One option is to define a server path which includes a ".json" suffix in the request patterns. That works, however we wanted to maintain a standard Representational state transfer (REST) interface. A standard REST interface defines simple paths for the client to request (E.G. Modify an Author requested as a HTTP PUT using the following pattern /modify/authors/{id}/{firstName}/{lastName}).

There is a simple way to configure Spring MVC so that it provides a standard REST interface. We configured a servlet instances which is dedicated to REST controllers. You can peruse the web.xml for further details.

Note! For an example REST controller method, see the section below "When we don't want "Eager Loading" (last figure).

Customizing Jersey's JSON Generation

We use Jersey (a library) to generate a JSON representation of our data. We share information with our Clojurescript client via JSON.

Our server tier defines a few database fields that the client doesn't need. Therefore we need to instruct Jersey to skip those fields when generate JSON data.

Jersey allows us to controll it's configuration via annotations. We can annotate our entity classes (java classes used by Hibernate and JPA to map to the data).

Let's look at an example.

When the Clojurescript client asks for an Book, we don't need the related data (E.G. the first and last name of the author, the reviews of the book). A simple annotation placed on the Book entity class, centralizes the logic. Our REST controller does not need to specify which fields to include in the JSON representation of a Book. Jersey reads the annotation setting from entity class and automatically fulfills our desired setting.

Back to our example, a request for a Book. Here is the annotation added to our Book entity (org.pa.entity.Book).

@JsonIgnoreProperties({"authorId","reviewsCollection","bookCategoriesCollection", "createdAt","updatedAt" })

We've instructed Jersey to exclude the Book's author (authorId), any reviews of the book (reviewsCollection), categorizations of the book (bookCategoriesCollection) and finally database time stamps (createdAt and updatedAt).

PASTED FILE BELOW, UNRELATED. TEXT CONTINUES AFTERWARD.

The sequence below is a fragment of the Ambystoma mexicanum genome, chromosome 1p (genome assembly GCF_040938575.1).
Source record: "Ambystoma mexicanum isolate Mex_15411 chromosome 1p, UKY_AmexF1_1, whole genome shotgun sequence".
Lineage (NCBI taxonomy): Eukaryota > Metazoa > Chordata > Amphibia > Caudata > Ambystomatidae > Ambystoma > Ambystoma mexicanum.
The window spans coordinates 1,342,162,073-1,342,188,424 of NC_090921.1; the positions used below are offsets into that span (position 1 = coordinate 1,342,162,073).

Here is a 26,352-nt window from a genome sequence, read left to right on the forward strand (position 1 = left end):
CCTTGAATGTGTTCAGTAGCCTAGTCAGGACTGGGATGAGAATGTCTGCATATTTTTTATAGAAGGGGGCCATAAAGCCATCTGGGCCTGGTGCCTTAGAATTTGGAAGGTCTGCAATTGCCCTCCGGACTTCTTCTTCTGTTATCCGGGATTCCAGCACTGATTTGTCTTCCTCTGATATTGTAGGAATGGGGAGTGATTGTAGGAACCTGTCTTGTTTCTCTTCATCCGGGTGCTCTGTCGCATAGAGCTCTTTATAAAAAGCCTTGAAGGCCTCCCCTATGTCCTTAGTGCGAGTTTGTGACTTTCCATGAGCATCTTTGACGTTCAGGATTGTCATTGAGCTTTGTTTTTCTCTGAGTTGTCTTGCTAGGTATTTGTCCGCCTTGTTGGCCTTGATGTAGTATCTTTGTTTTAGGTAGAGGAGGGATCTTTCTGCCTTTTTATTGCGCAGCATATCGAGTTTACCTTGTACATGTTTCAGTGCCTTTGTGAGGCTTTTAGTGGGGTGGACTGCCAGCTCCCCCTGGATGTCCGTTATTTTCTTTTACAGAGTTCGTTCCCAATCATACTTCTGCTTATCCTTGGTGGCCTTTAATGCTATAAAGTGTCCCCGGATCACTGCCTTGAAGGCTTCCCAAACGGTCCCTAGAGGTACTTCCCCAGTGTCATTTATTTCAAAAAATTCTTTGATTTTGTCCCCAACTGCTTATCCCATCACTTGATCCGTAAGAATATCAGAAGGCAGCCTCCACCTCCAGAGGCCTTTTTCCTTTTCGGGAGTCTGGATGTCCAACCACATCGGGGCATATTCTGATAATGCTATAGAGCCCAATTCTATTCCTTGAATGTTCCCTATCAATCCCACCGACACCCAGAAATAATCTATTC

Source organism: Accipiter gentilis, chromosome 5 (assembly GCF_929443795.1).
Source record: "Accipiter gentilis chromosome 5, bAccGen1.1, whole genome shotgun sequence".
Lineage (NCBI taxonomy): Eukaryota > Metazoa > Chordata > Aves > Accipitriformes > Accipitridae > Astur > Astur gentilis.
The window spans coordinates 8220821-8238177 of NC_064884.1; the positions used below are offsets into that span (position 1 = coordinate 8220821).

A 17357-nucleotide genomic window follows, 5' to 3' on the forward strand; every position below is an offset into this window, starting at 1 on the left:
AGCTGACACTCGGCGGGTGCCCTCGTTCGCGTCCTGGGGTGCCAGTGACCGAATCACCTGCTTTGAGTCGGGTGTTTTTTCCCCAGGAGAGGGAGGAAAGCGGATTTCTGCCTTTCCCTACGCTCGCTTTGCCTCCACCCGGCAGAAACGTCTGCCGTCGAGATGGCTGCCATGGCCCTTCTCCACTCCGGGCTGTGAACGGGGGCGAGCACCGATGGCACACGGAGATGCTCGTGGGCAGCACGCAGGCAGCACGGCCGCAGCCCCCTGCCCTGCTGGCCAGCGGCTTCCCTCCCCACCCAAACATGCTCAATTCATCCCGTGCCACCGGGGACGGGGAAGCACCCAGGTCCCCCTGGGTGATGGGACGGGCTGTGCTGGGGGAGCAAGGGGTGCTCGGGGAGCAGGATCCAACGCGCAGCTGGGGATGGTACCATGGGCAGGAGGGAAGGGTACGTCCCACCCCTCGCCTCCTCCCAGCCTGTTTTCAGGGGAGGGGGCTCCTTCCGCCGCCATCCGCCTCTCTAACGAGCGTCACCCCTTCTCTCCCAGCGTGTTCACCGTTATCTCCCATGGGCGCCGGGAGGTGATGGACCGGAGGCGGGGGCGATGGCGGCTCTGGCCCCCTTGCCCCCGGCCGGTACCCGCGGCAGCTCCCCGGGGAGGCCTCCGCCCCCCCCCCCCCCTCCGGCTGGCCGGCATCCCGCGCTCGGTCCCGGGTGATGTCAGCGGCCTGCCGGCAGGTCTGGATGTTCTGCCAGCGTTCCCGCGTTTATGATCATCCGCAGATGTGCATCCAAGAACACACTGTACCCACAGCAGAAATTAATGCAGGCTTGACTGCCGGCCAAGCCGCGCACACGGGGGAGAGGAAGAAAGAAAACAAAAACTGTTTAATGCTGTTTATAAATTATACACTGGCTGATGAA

JSON Messaging
In the previous section we discussed creating a JSON representation of entity data (E.G. Book. Authors, etc). Here, we discuss packaging up the entity data in to a "message". We discuss how we route the message from the server to the client.

We route all application messages with a HTTP status code of 200. This strategy allows us to easily differentiate application messages from communication exceptions (or events like a redirect).

When the client gets a HTTP 200 status message, we know the communication succeeded. We have successfully communication an application message.

When the clients gets an HTTP message with any status other than 200, we know there is a communication exception.

Next, the client needs to determine whether the application message represents a SUCCESS or FAILURE. At the server tier, we've added some additional message fields to help the client. If the message contains an "entity" property, the application logic succeeded. If the message contains a "exception" property the application logic failed.

I've also included some additional fields anticipating enhancements to the application. For example, our client might be running on a mobile device. A mobile device does not always a connection to the internet. If you are riding in your car the client could loose connectivity in the middle of a transaction. For example, in the middle of updating a book.

So each JSON application success message includes the following:

  • Status (e.g. INFO, WARNING, SUCCESS ,etc -- included for future enhancements)
  • Action (e.g. message is response to request to add a new Author)
  • Data (e.g. an image of the new Author, including the server generated key)
  • Entity (e.g. Author, Book, etc)

So fields like "action" aren't used right now. However, later we can use the "action" field to handle an interrupted transaction.

Application Messages
To implement our application message strategy, we employ 2 helper classes to package up our data.

  • org.pa.rest.message.SuccessMessage
  • org.pa.exception.RestException

The following snippet demonstrates usage. This example is from the Spring controller which services REST requests for Author entities (org.pa.rest.controller.AuthorRest). The controller needs to catch an attempt to add a duplicate author.

@RequestMapping(value = ADD_AUTHOR_URL, method = RequestMethod.POST, produces = "application/json")
 @ResponseStatus(HttpStatus.OK)
 public @ResponseBody
Object addAuthor(@PathVariable String firstName, @PathVariable String lastName) {
  Author author = null;
  try {
      author = new Author();
      author.setFirstName(firstName);
      author.setLastName(lastName);
      AuthorValidator authorValidator = new AuthorValidator();
      Map validationMap = new HashMap();
      validationMap.put("lastName", author.getLastName());
      validationMap.put("firstName", author.getFirstName());
      BindingResult result = new MapBindingResult(validationMap, "author");